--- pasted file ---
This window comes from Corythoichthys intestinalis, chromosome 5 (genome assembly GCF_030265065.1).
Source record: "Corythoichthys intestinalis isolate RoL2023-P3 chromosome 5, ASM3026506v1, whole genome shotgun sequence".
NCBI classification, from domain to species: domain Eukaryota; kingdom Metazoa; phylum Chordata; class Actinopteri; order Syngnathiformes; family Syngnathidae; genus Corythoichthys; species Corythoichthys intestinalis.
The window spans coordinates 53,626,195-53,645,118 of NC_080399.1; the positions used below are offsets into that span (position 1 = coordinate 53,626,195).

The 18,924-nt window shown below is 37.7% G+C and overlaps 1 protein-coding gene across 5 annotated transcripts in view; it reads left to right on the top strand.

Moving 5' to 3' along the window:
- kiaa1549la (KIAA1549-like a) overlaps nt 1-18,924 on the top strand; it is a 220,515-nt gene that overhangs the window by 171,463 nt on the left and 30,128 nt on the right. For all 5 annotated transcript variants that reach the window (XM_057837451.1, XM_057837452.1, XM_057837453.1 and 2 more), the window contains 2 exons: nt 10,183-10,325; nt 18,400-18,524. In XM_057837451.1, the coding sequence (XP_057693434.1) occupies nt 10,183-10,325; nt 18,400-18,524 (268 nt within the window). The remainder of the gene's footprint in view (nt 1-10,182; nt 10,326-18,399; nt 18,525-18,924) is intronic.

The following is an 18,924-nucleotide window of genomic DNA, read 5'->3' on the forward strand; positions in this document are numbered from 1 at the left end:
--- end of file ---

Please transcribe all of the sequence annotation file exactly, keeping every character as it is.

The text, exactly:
This window comes from Corythoichthys intestinalis, chromosome 5 (genome assembly GCF_030265065.1).
Source record: "Corythoichthys intestinalis isolate RoL2023-P3 chromosome 5, ASM3026506v1, whole genome shotgun sequence".
NCBI classification, from domain to species: domain Eukaryota; kingdom Metazoa; phylum Chordata; class Actinopteri; order Syngnathiformes; family Syngnathidae; genus Corythoichthys; species Corythoichthys intestinalis.
The window spans coordinates 53,626,195-53,645,118 of NC_080399.1; the positions used below are offsets into that span (position 1 = coordinate 53,626,195).

The 18,924-nt window shown below is 37.7% G+C and overlaps 1 protein-coding gene across 5 annotated transcripts in view; it reads left to right on the top strand.

Moving 5' to 3' along the window:
- kiaa1549la (KIAA1549-like a) overlaps nt 1-18,924 on the top strand; it is a 220,515-nt gene that overhangs the window by 171,463 nt on the left and 30,128 nt on the right. For all 5 annotated transcript variants that reach the window (XM_057837451.1, XM_057837452.1, XM_057837453.1 and 2 more), the window contains 2 exons: nt 10,183-10,325; nt 18,400-18,524. In XM_057837451.1, the coding sequence (XP_057693434.1) occupies nt 10,183-10,325; nt 18,400-18,524 (268 nt within the window). The remainder of the gene's footprint in view (nt 1-10,182; nt 10,326-18,399; nt 18,525-18,924) is intronic.

The following is an 18,924-nucleotide window of genomic DNA, read 5'->3' on the forward strand; positions in this document are numbered from 1 at the left end: